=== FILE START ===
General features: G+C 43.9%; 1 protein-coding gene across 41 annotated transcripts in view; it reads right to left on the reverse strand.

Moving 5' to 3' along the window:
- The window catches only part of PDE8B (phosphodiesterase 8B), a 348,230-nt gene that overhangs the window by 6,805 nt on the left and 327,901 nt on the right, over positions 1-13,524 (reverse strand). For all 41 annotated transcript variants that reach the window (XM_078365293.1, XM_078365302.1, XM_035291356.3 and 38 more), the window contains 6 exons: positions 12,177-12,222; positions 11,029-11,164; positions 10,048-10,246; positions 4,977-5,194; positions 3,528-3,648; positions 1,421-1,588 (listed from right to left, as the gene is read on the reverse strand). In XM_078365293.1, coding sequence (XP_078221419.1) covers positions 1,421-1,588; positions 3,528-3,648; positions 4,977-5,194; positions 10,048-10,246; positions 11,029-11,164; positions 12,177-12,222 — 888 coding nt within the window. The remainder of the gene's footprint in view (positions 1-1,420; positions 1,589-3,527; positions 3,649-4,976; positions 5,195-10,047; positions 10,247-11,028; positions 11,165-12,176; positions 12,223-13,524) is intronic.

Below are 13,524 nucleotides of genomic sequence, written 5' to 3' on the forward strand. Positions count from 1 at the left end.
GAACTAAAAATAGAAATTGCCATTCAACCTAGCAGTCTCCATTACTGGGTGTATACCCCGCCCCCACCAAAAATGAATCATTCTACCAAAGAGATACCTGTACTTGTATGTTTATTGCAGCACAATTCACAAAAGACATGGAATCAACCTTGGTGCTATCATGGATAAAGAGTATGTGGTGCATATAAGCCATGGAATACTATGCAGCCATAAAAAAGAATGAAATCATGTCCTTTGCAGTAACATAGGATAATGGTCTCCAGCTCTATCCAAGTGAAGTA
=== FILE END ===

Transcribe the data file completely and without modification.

General features: G+C 43.9%; 1 protein-coding gene across 41 annotated transcripts in view; it reads right to left on the reverse strand.

Moving 5' to 3' along the window:
- The window catches only part of PDE8B (phosphodiesterase 8B), a 348,230-nt gene that overhangs the window by 6,805 nt on the left and 327,901 nt on the right, over positions 1-13,524 (reverse strand). For all 41 annotated transcript variants that reach the window (XM_078365293.1, XM_078365302.1, XM_035291356.3 and 38 more), the window contains 6 exons: positions 12,177-12,222; positions 11,029-11,164; positions 10,048-10,246; positions 4,977-5,194; positions 3,528-3,648; positions 1,421-1,588 (listed from right to left, as the gene is read on the reverse strand). In XM_078365293.1, coding sequence (XP_078221419.1) covers positions 1,421-1,588; positions 3,528-3,648; positions 4,977-5,194; positions 10,048-10,246; positions 11,029-11,164; positions 12,177-12,222 — 888 coding nt within the window. The remainder of the gene's footprint in view (positions 1-1,420; positions 1,589-3,527; positions 3,649-4,976; positions 5,195-10,047; positions 10,247-11,028; positions 11,165-12,176; positions 12,223-13,524) is intronic.

Below are 13,524 nucleotides of genomic sequence, written 5' to 3' on the forward strand. Positions count from 1 at the left end.
GAACTAAAAATAGAAATTGCCATTCAACCTAGCAGTCTCCATTACTGGGTGTATACCCCGCCCCCACCAAAAATGAATCATTCTACCAAAGAGATACCTGTACTTGTATGTTTATTGCAGCACAATTCACAAAAGACATGGAATCAACCTTGGTGCTATCATGGATAAAGAGTATGTGGTGCATATAAGCCATGGAATACTATGCAGCCATAAAAAAGAATGAAATCATGTCCTTTGCAGTAACATAGGATAATGGTCTCCAGCTCTATCCAAGTGAAGTA